The Largest Direct Carbon Capture Facility in the World Has Been Launched

Swiss start-up Climeworks has again led innovation by inaugurating the world’s most extensive carbon capture facility in Iceland, surpassing its previous achievements in CO2 removal from the atmosphere. While the company’s former leading facility, Orca, managed to extract around 4,000 tons of CO2 yearly, this new establishment significantly towers over that, capable of capturing nearly tenfold [source][as reported by The Washington Post].

The plant, named Mammoth, utilizes 72 industrial fans to extract a staggering 36,000 tons of CO2 from the air annually. Similar to Orca, the captured CO2 is not reused but is permanently sequestered underground, trapped within stone formations. Interestingly, Mammoth is situated atop a dormant volcano, providing a cinematic setting that even a James Bond antagonist would find appealing as a secret lair if the facility ever became decommissioned.

Chosen for its close proximity to the Hellisheidi geothermal energy facility, which powers the plant’s fans and heats the chemical filters for CO2 extraction, Mammoth represents cutting-edge environmental engineering. The CO2 extraction process involves combining extracted CO2 with water vapor, compression, and dissolution in water, followed by underground storage in volcanic basalt where it turns into solid crystals, securely storing the CO2.

Despite the innovative milestones, such efforts make up only a fraction of what’s necessary to combat climate change. According to Climeworks founder Jan Wurzbacher, achieving carbon neutrality by 2050 demands removing between six to 16 billion tons of CO2 from the atmosphere yearly, a target far beyond what current technology and efforts can handle [source: CBS News].

This reality underscores the monumental task ahead. The Mammoth facility, while impressive, captures just 0.0006 percent of the minimum CO2 removal required yearly according to Wurzbacher’s estimates. To truly make an impact, a significant scale-up in global carbon capture efforts is essential.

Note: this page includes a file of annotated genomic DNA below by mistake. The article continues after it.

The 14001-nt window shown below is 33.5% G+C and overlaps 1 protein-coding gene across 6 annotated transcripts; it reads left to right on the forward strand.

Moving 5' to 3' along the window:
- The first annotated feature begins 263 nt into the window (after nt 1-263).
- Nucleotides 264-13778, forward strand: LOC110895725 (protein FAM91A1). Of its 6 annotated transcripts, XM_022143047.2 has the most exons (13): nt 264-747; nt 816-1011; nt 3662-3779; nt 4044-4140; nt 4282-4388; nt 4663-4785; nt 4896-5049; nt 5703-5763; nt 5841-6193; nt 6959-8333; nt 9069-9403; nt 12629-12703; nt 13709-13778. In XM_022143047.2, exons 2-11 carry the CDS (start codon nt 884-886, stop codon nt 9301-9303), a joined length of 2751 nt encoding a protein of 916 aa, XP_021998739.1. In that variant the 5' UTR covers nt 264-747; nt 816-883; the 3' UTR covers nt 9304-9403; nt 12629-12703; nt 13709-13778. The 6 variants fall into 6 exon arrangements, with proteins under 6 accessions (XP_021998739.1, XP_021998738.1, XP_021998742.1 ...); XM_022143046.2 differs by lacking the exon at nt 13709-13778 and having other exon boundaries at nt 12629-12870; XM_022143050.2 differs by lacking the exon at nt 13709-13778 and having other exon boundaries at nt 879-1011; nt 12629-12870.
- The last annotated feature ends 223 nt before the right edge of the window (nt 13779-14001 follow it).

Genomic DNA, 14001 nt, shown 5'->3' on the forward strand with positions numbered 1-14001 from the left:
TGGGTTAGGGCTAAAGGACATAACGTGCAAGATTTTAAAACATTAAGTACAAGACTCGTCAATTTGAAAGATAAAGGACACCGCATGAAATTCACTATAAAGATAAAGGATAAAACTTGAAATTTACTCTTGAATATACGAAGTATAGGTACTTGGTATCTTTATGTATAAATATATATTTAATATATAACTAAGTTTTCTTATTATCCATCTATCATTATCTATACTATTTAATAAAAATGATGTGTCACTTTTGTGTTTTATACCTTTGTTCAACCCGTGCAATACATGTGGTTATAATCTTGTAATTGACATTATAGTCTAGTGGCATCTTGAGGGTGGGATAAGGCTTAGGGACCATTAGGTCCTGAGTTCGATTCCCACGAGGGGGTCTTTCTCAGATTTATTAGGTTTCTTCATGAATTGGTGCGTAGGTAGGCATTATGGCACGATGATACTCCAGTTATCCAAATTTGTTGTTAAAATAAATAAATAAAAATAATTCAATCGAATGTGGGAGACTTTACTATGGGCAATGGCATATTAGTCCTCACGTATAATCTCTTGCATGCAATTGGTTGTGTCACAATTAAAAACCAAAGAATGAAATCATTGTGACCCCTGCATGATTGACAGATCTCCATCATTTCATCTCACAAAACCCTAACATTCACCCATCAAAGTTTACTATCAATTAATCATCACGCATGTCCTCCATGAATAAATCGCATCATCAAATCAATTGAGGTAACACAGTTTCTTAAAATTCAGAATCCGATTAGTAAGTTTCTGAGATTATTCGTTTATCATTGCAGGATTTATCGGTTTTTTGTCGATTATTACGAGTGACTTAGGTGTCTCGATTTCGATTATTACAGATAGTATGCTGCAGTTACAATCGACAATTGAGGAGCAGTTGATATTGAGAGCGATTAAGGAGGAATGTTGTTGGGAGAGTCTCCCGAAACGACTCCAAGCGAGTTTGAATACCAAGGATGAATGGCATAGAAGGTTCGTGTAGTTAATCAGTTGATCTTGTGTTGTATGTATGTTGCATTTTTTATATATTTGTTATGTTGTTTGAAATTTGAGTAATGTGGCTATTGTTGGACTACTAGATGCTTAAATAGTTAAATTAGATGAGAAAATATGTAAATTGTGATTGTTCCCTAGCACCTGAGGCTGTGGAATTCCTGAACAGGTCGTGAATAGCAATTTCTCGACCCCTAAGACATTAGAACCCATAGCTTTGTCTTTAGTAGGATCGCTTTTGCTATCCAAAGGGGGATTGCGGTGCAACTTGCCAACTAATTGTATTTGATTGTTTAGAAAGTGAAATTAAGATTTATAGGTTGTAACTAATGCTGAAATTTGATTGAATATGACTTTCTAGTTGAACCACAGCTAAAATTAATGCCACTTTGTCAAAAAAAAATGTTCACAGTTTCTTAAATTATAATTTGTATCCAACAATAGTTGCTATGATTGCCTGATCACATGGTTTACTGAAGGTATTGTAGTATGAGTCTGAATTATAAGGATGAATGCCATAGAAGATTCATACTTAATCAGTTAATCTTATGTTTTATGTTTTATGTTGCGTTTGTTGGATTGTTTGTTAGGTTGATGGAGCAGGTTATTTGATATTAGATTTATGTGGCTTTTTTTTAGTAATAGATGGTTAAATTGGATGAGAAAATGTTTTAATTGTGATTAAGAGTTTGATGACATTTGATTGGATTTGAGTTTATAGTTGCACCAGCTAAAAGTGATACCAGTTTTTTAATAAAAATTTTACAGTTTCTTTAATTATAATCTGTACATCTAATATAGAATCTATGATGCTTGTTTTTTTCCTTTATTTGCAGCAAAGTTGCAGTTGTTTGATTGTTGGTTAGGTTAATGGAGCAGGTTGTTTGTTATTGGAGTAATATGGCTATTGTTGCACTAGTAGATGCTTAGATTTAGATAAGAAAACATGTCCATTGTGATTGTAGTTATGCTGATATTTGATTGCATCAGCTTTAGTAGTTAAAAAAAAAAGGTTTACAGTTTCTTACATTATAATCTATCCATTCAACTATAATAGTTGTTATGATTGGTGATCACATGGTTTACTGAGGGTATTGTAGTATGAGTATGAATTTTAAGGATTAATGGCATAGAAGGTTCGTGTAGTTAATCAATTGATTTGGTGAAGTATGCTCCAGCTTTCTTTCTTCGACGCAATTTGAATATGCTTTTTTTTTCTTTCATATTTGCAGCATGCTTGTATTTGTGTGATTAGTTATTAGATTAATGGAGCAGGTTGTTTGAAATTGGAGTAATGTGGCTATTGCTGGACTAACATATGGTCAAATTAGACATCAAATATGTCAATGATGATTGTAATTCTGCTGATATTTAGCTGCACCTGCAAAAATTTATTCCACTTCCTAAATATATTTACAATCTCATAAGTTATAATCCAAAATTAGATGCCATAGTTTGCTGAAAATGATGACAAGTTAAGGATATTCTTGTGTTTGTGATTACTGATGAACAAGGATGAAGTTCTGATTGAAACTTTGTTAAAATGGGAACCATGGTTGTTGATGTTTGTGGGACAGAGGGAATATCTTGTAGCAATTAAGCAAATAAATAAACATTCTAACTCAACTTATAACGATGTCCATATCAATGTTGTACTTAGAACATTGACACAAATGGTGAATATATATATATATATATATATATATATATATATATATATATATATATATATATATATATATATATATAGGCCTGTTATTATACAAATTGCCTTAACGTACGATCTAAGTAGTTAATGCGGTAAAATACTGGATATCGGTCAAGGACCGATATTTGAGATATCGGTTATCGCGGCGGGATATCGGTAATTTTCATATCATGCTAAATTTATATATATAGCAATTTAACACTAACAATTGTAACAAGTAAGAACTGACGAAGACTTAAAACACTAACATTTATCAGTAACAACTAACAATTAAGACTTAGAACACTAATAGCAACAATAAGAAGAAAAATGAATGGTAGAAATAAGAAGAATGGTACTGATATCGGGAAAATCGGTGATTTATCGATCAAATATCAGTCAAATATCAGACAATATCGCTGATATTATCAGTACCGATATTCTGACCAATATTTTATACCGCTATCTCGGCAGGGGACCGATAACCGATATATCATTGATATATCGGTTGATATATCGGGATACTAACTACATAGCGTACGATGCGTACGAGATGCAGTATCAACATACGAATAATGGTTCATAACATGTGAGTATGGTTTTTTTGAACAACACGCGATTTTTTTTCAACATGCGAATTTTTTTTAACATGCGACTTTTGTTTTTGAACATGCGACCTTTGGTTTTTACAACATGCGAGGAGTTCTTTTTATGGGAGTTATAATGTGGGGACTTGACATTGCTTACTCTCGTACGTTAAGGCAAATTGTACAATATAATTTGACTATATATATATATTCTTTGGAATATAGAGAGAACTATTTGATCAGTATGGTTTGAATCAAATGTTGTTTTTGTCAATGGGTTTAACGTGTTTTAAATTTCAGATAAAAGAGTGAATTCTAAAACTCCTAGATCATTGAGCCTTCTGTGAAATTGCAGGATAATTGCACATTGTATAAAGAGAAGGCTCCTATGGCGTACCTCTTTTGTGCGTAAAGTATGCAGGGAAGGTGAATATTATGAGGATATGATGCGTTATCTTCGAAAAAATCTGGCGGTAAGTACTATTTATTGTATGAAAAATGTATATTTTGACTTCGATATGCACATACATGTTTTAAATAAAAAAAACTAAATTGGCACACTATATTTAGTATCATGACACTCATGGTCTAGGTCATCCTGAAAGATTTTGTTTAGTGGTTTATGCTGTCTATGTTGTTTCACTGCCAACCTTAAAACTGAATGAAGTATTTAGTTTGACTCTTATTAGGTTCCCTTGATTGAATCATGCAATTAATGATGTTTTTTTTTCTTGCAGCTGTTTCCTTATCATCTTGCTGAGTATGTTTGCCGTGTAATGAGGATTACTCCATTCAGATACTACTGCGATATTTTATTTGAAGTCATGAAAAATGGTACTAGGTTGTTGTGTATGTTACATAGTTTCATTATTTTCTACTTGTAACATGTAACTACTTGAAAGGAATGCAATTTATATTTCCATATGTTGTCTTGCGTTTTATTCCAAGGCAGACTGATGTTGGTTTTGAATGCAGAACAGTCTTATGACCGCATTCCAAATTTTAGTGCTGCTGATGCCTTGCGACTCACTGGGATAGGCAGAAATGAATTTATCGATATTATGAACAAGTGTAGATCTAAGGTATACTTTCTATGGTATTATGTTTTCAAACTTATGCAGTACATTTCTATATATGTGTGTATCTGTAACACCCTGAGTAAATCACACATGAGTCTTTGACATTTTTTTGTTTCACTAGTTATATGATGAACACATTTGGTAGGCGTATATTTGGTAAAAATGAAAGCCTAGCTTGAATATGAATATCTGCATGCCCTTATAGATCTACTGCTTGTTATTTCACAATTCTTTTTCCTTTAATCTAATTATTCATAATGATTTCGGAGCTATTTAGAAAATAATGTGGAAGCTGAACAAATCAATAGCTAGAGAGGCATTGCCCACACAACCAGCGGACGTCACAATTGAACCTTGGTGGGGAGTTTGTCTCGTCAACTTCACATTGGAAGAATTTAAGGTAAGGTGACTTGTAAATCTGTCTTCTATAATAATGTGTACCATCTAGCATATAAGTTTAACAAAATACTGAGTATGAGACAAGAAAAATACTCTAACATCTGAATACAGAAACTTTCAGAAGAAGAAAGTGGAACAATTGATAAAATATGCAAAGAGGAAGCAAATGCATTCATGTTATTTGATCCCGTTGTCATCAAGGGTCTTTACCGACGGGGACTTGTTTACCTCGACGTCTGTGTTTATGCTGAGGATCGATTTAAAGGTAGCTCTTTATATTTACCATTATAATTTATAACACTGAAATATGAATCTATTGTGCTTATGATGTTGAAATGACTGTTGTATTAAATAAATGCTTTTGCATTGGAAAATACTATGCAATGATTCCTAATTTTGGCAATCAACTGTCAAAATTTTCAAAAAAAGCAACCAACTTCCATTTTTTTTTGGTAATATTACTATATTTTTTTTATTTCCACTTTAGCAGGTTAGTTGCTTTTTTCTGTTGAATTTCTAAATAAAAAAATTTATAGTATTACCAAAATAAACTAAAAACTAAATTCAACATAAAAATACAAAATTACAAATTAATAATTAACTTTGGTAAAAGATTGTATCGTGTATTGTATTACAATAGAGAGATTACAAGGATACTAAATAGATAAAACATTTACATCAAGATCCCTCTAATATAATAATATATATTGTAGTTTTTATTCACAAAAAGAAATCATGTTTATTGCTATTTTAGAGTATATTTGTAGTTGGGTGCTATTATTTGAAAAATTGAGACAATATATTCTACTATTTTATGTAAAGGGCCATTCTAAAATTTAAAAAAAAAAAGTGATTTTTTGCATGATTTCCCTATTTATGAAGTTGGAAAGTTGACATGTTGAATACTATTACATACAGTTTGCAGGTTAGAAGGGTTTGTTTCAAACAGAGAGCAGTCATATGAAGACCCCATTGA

In an appeal for widespread action, Wurzbacher has called on other entities to join the cause, with Climeworks aiming to capture millions of tons of CO2 annually by 2030 and aspiring to hit a billion tons by mid-century. Carlos Haertel, Climeworks’ CTO, mentioned to 60 Minutes that global scaling is feasible but requires strong political support.

In a significant move, the Biden administration has pledged significant financial support towards developing the carbon capture industry within the US, allocating $4 billion in tax credits [source], alongside an additional $1.2 billion for two major projects [source]. Furthermore, the introduction of the Carbon Negative Shot program aims to accelerate the development of cost-efficient carbon capture technologies [source].

Carbon capture techniques are diverse, ranging from limestone blocks that absorb CO2 to innovative methods like giant hot air balloons that capture and freeze the gas [source]. Other strategies, such as reforestation efforts by companies including Apple and Goldman Sachs, also play a vital role [source]. The battle against climate change requires a multi-faceted approach, uniting different methods at a global scale to make a substantial difference.

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